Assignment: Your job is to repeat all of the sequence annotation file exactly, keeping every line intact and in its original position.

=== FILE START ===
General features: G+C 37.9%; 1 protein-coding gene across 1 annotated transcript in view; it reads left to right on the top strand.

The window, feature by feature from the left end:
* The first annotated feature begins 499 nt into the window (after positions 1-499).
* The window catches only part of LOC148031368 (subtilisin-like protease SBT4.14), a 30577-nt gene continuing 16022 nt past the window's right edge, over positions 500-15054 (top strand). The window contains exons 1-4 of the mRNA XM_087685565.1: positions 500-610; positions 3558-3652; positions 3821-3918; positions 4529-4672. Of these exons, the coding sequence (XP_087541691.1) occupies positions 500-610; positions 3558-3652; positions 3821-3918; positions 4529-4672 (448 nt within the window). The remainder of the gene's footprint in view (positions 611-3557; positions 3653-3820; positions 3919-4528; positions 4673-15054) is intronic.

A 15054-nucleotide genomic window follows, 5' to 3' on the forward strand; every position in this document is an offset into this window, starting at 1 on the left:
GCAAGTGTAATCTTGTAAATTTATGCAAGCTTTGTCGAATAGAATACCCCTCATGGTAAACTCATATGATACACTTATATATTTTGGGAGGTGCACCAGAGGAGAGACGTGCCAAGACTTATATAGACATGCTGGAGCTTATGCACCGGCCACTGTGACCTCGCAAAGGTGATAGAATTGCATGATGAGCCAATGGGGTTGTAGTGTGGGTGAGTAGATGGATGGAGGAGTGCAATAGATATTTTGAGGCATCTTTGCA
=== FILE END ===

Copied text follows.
General features: G+C 37.9%; 1 protein-coding gene across 1 annotated transcript in view; it reads left to right on the top strand.

The window, feature by feature from the left end:
* The first annotated feature begins 499 nt into the window (after positions 1-499).
* The window catches only part of LOC148031368 (subtilisin-like protease SBT4.14), a 30577-nt gene continuing 16022 nt past the window's right edge, over positions 500-15054 (top strand). The window contains exons 1-4 of the mRNA XM_087685565.1: positions 500-610; positions 3558-3652; positions 3821-3918; positions 4529-4672. Of these exons, the coding sequence (XP_087541691.1) occupies positions 500-610; positions 3558-3652; positions 3821-3918; positions 4529-4672 (448 nt within the window). The remainder of the gene's footprint in view (positions 611-3557; positions 3653-3820; positions 3919-4528; positions 4673-15054) is intronic.

A 15054-nucleotide genomic window follows, 5' to 3' on the forward strand; every position in this document is an offset into this window, starting at 1 on the left:
GCAAGTGTAATCTTGTAAATTTATGCAAGCTTTGTCGAATAGAATACCCCTCATGGTAAACTCATATGATACACTTATATATTTTGGGAGGTGCACCAGAGGAGAGACGTGCCAAGACTTATATAGACATGCTGGAGCTTATGCACCGGCCACTGTGACCTCGCAAAGGTGATAGAATTGCATGATGAGCCAATGGGGTTGTAGTGTGGGTGAGTAGATGGATGGAGGAGTGCAATAGATATTTTGAGGCATCTTTGCA